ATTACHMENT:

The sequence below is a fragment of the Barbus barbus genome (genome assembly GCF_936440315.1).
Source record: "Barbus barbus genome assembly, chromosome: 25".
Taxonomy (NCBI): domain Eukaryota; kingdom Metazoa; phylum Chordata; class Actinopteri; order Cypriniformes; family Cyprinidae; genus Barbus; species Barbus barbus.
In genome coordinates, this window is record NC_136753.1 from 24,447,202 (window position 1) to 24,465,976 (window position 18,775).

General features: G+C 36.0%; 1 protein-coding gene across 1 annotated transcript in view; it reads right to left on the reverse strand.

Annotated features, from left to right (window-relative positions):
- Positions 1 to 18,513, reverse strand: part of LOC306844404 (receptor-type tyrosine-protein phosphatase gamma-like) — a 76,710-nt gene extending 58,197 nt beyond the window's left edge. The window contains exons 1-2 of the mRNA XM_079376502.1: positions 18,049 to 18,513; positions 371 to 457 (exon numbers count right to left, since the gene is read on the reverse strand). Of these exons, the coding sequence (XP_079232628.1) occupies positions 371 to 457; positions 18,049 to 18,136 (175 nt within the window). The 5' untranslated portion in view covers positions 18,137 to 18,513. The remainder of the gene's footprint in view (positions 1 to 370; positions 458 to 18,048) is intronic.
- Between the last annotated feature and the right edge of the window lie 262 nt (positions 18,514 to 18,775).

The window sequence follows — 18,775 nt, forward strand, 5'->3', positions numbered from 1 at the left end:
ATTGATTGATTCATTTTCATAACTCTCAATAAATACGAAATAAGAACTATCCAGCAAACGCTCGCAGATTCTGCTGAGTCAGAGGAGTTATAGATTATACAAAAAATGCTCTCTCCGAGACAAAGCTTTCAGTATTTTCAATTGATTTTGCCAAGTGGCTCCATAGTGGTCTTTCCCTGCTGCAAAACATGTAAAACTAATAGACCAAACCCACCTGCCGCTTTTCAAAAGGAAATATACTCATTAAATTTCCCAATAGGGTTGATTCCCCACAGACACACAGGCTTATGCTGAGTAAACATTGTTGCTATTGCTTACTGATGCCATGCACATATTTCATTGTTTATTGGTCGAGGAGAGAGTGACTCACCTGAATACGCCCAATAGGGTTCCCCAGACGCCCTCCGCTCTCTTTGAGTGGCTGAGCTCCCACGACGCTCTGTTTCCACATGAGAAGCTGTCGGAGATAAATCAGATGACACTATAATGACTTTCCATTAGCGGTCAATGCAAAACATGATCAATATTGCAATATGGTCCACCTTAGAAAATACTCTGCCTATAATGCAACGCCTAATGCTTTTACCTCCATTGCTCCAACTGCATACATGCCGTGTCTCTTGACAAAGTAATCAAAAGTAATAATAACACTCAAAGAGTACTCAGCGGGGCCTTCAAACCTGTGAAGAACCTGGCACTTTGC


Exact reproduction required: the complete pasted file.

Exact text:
The sequence below is a fragment of the Barbus barbus genome (genome assembly GCF_936440315.1).
Source record: "Barbus barbus genome assembly, chromosome: 25".
Taxonomy (NCBI): domain Eukaryota; kingdom Metazoa; phylum Chordata; class Actinopteri; order Cypriniformes; family Cyprinidae; genus Barbus; species Barbus barbus.
In genome coordinates, this window is record NC_136753.1 from 24,447,202 (window position 1) to 24,465,976 (window position 18,775).

General features: G+C 36.0%; 1 protein-coding gene across 1 annotated transcript in view; it reads right to left on the reverse strand.

Annotated features, from left to right (window-relative positions):
- Positions 1 to 18,513, reverse strand: part of LOC306844404 (receptor-type tyrosine-protein phosphatase gamma-like) — a 76,710-nt gene extending 58,197 nt beyond the window's left edge. The window contains exons 1-2 of the mRNA XM_079376502.1: positions 18,049 to 18,513; positions 371 to 457 (exon numbers count right to left, since the gene is read on the reverse strand). Of these exons, the coding sequence (XP_079232628.1) occupies positions 371 to 457; positions 18,049 to 18,136 (175 nt within the window). The 5' untranslated portion in view covers positions 18,137 to 18,513. The remainder of the gene's footprint in view (positions 1 to 370; positions 458 to 18,048) is intronic.
- Between the last annotated feature and the right edge of the window lie 262 nt (positions 18,514 to 18,775).

The window sequence follows — 18,775 nt, forward strand, 5'->3', positions numbered from 1 at the left end:
ATTGATTGATTCATTTTCATAACTCTCAATAAATACGAAATAAGAACTATCCAGCAAACGCTCGCAGATTCTGCTGAGTCAGAGGAGTTATAGATTATACAAAAAATGCTCTCTCCGAGACAAAGCTTTCAGTATTTTCAATTGATTTTGCCAAGTGGCTCCATAGTGGTCTTTCCCTGCTGCAAAACATGTAAAACTAATAGACCAAACCCACCTGCCGCTTTTCAAAAGGAAATATACTCATTAAATTTCCCAATAGGGTTGATTCCCCACAGACACACAGGCTTATGCTGAGTAAACATTGTTGCTATTGCTTACTGATGCCATGCACATATTTCATTGTTTATTGGTCGAGGAGAGAGTGACTCACCTGAATACGCCCAATAGGGTTCCCCAGACGCCCTCCGCTCTCTTTGAGTGGCTGAGCTCCCACGACGCTCTGTTTCCACATGAGAAGCTGTCGGAGATAAATCAGATGACACTATAATGACTTTCCATTAGCGGTCAATGCAAAACATGATCAATATTGCAATATGGTCCACCTTAGAAAATACTCTGCCTATAATGCAACGCCTAATGCTTTTACCTCCATTGCTCCAACTGCATACATGCCGTGTCTCTTGACAAAGTAATCAAAAGTAATAATAACACTCAAAGAGTACTCAGCGGGGCCTTCAAACCTGTGAAGAACCTGGCACTTTGC